Analysis of the Tao Te Ching, with Connections to Other Traditions — Chapter 1
To open, I’d like to say a few words beforehand. First, I know some of you may dislike that I chose the old spelling of Tao Te Ching. I’m aware that it was changed, but when I started studying the spiritual traditions in high school, the old spelling was the norm I encountered and I prefer it. Second, I’ve decided to draw my source material from the masterful translation of Gia-Fu Feng and Jane English. Third, I’m aware that it’s always best to analyze something in its original form, but I don’t know ancient Chinese. However, much can still be had from a well-done translation. Lastly, I’m a bit hesitant to write this analysis series because there’s always more to learn and more insights to be had. However, I’ve yearned for almost a decade to put forth such an analysis and I wish to offer it here to the best of my abilities, based on my nearly fifteen years of experience with, and contemplation of, the spiritual traditions. This analysis will be a line-by-line commentary and cross-analysis with other spiritual traditions where appropriate, as all the great traditions ultimately point to the same ineffable “thing”.
The Tao that can be told is not the eternal Tao. This is one of the reasons I love Taoist thought. Right off the bat, we get the single most important point that must be kept in mind at all times: “Tao” is merely a word, a label, a signpost that points to the ineffable (that which cannot be put into words). Immediately, Lao Tzu sets us straight and speaks to the limitations of language.
The name that can be named is not the eternal name. I think this just reinforces his previous point. Instead of simply saying it about the word “Tao” (reality/way of nature/etc…), he’s pointing to the fact that all words are mere labels. Our brains chop up reality into distinct pieces, but in reality, there is no such division. We must be careful not to mistake the labels (words) for the reality. (For more on this, check out my post here).
The nameless is the beginning of heaven and earth. Ok, now we get the counterpoint, further reinforcing the idea. The “nameless”, that which cannot be named or put into words. Interesting. The “nameless” is essentially a synonym for Tao. A common term for it these days is “the Mystery”. But notice he’s saying it’s the beginning of heaven and earth (“heaven and earth” = all of existence). In other words, the Tao is the source or root of all that exists. As we’ll see soon, we mustn’t mistake these for two different things. The language makes it appear like we’re talking about “the source” and “that which flows from the source”, but that’s a language and perception trap. It’s like two sides to the same coin, except the line between them is ultimately an illusion.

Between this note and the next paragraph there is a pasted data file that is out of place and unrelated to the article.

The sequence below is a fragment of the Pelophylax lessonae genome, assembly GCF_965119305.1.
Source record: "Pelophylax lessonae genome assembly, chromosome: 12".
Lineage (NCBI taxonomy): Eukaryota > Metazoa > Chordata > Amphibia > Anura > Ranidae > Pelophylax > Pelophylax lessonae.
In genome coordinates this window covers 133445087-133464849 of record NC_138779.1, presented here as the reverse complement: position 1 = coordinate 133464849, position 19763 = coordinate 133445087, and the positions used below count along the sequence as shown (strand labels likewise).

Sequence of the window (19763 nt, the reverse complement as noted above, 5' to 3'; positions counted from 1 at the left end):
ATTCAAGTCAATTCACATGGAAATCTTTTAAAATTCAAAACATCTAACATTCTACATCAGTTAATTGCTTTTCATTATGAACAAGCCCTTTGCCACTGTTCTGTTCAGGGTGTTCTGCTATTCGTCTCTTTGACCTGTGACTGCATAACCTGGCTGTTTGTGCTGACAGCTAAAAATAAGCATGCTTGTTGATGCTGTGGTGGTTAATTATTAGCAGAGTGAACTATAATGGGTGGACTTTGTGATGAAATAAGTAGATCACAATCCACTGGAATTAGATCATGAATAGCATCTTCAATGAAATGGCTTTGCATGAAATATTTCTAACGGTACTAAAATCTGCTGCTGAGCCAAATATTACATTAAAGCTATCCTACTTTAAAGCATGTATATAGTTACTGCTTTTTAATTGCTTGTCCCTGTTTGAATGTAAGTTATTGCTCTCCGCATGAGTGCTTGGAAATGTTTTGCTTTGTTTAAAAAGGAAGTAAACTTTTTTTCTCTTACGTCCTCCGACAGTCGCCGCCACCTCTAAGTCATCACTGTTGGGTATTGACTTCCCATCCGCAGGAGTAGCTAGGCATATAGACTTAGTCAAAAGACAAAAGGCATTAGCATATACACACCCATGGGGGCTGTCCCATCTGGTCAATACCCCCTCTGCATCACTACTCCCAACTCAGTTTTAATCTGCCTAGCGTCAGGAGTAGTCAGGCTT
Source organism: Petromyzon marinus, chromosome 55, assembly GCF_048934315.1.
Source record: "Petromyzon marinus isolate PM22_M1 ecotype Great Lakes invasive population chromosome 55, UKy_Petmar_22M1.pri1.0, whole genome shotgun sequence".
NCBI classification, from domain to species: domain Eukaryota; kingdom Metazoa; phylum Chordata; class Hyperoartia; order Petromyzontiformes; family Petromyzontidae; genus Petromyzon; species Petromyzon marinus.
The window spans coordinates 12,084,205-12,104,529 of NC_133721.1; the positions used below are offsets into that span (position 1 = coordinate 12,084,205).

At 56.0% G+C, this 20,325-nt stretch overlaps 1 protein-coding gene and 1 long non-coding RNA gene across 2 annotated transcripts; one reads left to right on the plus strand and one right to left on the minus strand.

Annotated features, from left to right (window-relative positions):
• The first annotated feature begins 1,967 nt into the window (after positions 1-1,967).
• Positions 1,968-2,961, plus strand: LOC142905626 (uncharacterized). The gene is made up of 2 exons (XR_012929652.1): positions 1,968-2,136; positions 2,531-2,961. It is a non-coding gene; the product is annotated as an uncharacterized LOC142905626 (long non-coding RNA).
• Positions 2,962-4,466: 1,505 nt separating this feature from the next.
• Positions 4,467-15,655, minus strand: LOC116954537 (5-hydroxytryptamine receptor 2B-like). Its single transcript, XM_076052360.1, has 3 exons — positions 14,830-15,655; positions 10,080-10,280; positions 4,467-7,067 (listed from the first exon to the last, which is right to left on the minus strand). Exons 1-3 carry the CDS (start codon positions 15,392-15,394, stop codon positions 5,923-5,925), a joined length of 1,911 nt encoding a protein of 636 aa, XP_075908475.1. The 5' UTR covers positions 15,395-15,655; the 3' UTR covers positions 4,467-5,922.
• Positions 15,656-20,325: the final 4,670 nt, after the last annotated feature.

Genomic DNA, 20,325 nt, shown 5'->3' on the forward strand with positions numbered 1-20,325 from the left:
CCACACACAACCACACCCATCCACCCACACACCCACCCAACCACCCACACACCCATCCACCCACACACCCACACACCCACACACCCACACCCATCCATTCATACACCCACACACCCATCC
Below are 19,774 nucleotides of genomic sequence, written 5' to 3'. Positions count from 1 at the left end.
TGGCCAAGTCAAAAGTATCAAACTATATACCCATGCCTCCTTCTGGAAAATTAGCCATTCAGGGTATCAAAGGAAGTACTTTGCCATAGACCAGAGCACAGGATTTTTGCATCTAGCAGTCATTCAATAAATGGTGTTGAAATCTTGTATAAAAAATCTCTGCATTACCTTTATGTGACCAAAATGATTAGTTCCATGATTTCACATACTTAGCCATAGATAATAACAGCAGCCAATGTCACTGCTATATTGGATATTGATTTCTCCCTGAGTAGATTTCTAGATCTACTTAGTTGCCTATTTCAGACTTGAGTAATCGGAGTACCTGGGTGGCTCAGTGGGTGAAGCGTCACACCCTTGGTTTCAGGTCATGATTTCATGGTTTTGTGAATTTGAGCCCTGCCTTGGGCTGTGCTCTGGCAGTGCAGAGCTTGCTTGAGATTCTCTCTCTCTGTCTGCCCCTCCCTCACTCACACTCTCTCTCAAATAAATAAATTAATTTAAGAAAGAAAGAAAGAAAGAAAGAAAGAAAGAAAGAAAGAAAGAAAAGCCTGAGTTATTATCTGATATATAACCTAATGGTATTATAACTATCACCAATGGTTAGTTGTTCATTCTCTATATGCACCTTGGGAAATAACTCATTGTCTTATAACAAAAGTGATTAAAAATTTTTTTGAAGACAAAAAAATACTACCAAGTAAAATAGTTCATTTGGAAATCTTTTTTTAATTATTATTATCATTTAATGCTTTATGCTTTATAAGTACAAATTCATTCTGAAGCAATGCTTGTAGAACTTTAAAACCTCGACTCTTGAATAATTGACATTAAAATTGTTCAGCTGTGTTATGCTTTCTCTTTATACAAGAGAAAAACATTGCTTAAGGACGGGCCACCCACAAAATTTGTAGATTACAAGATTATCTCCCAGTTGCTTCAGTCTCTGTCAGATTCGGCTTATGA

The named is the mother of [the] ten thousand things. Again, back to “the named”, which is the “mother” of all the things we perceive. In other words, labels, words — language itself — gives birth to the ten-thousand things, but this is merely our perception. There is no division, just one giant process (variously called by different traditions Tao/Brahman/God/etc…). But our perception — that is, the way our brains work and slice reality into distinct pieces — literally creates everything in our minds. We see trees and the word “tree” is born (to put it simply), we see water and the word “water” is born, and so on. But as I said, words are nothing more than labels. We label our perceptions and then think that’s the reality. The reality is, however, that there’s no-thing that exists. Everything is empty because it’s all process, but our senses tell us otherwise.